The evolution of hard tick-borne relapsing fever borreliae is correlated with vector species rather than geographical distance

Ranna Nakao, Kentaro Kasama, Bazartseren Boldbaatar, Yoshitoshi Ogura, Hiroki Kawabata, Atsushi Toyoda, Tetsuya Hayashi, Ai Takano, Ken Maeda

Research output: Contribution to journalArticlepeer-review

6 Citations (Scopus)


Background: Relapsing fever (RF) borreliae are arthropod-borne spirochetes and some of them cause human diseases, which are characterized by relapsing or recurring episodes of fever. Recently, it has been classified into two groups: soft tick-borne RF (STRF) borreliae and hard tick-borne RF (HTRF) borreliae. STRF borreliae include classical RF agents and HTRF borreliae, the latter of which include B. miyamotoi, a human pathogen recently identified in Eurasia and North America. Results: In this study, we determined the genome sequences of 16 HTRF borreliae strains: 15 B. miyamotoi strains (9 from Hokkaido Island, Japan, 3 from Honshu Island, Japan, and 3 from Mongolia) and a Borrelia sp. tHM16w. Chromosomal gene synteny was highly conserved among the HTRF strains sequenced in this study, even though they were isolated from different geographic regions and different tick species. Phylogenetic analysis based on core gene sequences revealed that HTRF and STRF borreliae are clearly distinguishable, with each forming a monophyletic group in the RF borreliae lineage. Moreover, the evolutionary relationships of RF borreliae are consistent with the biological and ecological features of each RF borreliae sublineage and can explain the unique characteristics of Borrelia anserina. In addition, the pairwise genetic distances between HTRF borreliae strains were well correlated with those of vector species rather than with the geographical distances between strain isolation sites. This result suggests that the genetic diversification of HTRF borreliae is attributed to the speciation of vector ticks and that this relationship might be required for efficient transmission of HTRF borreliae within vector ticks. Conclusions: The results of the present study, together with those from previous investigations, support the hypothesis that the common ancestor of borreliae was transmitted by hard-bodied ticks and that only STRF borreliae switched to using soft-bodied ticks as a vector, which was followed by the emergence of Borrelia recurrentis, lice-borne RF borreliae. Our study clarifies the phylogenetic relationships between RF borreliae, and the data obtained will contribute to a better understanding of the evolutionary history of RF borreliae.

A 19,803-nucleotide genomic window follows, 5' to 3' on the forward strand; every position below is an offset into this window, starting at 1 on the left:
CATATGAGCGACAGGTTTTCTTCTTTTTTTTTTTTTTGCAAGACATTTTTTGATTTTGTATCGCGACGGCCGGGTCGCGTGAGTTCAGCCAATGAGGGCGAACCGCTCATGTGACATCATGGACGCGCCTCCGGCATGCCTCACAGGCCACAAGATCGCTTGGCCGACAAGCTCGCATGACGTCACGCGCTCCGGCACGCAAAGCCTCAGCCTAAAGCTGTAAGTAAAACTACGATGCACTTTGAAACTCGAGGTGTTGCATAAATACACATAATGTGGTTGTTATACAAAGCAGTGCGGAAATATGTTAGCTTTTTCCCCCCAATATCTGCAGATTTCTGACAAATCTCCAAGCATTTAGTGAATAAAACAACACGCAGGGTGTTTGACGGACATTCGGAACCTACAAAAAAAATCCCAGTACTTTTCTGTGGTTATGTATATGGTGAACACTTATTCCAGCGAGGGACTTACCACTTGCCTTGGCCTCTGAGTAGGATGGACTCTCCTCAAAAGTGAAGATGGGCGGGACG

Original languageEnglish
Article number105
JournalBMC Ecology and Evolution
Issue number1
Publication statusPublished - Dec 2021

All Science Journal Classification (ASJC) codes

  • Ecology, Evolution, Behavior and Systematics
  • Environmental Science(all)


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